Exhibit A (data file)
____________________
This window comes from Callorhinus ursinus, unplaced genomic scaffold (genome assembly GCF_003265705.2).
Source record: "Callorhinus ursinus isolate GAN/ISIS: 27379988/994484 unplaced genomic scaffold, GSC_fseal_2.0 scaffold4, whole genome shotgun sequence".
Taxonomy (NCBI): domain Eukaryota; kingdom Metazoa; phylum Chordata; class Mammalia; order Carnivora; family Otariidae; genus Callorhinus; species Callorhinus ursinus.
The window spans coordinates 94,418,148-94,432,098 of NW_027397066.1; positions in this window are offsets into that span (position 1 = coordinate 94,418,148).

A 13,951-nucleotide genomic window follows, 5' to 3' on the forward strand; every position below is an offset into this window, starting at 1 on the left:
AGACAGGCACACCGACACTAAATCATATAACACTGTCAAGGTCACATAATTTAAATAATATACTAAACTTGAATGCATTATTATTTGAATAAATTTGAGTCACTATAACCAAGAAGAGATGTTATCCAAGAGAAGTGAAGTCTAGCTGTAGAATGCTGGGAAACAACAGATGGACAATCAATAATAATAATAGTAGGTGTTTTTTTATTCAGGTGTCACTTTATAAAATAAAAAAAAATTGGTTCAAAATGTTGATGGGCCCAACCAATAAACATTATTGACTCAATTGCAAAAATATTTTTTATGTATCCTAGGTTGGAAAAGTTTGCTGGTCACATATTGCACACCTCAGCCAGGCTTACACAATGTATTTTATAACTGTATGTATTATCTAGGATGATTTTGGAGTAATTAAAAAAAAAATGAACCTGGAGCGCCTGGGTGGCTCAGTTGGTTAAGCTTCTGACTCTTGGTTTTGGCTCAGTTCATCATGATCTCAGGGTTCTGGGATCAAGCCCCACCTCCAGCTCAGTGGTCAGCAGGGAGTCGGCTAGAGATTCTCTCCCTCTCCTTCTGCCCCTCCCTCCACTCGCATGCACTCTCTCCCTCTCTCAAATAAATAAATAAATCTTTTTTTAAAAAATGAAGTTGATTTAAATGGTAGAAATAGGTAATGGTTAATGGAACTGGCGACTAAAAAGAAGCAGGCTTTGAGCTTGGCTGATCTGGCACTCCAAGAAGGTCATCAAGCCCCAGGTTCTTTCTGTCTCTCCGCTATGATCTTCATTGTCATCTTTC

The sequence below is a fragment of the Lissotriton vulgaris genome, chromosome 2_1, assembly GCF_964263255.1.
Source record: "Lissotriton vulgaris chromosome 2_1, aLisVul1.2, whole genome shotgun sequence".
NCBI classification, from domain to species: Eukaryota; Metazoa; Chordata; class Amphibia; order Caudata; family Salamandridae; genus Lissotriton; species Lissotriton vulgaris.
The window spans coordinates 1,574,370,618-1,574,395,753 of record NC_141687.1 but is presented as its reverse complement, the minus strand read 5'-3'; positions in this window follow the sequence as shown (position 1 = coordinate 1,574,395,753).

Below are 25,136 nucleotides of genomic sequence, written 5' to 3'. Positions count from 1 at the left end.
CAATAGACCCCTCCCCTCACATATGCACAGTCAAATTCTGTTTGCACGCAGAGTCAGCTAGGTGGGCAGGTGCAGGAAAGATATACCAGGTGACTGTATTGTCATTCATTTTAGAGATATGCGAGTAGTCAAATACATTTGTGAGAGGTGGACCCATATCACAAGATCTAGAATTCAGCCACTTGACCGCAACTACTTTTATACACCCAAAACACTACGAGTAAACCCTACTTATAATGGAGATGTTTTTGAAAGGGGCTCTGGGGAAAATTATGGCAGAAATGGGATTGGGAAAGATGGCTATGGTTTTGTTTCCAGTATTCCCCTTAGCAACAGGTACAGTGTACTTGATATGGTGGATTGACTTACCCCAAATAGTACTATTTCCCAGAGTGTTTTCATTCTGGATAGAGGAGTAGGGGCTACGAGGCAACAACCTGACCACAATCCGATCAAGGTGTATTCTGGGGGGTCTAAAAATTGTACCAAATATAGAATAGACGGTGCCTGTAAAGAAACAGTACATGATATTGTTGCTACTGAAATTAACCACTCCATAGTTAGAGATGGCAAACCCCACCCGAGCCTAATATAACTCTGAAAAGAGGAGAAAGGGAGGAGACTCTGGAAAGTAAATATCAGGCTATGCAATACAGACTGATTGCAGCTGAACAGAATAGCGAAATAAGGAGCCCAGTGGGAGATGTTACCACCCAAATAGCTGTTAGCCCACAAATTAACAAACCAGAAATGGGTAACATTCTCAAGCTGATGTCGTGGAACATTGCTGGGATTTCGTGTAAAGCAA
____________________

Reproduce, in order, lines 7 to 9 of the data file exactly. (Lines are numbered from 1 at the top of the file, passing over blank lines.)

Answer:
The sequence below is a fragment of the Lissotriton vulgaris genome, chromosome 2_1, assembly GCF_964263255.1.
Source record: "Lissotriton vulgaris chromosome 2_1, aLisVul1.2, whole genome shotgun sequence".
NCBI classification, from domain to species: Eukaryota; Metazoa; Chordata; class Amphibia; order Caudata; family Salamandridae; genus Lissotriton; species Lissotriton vulgaris.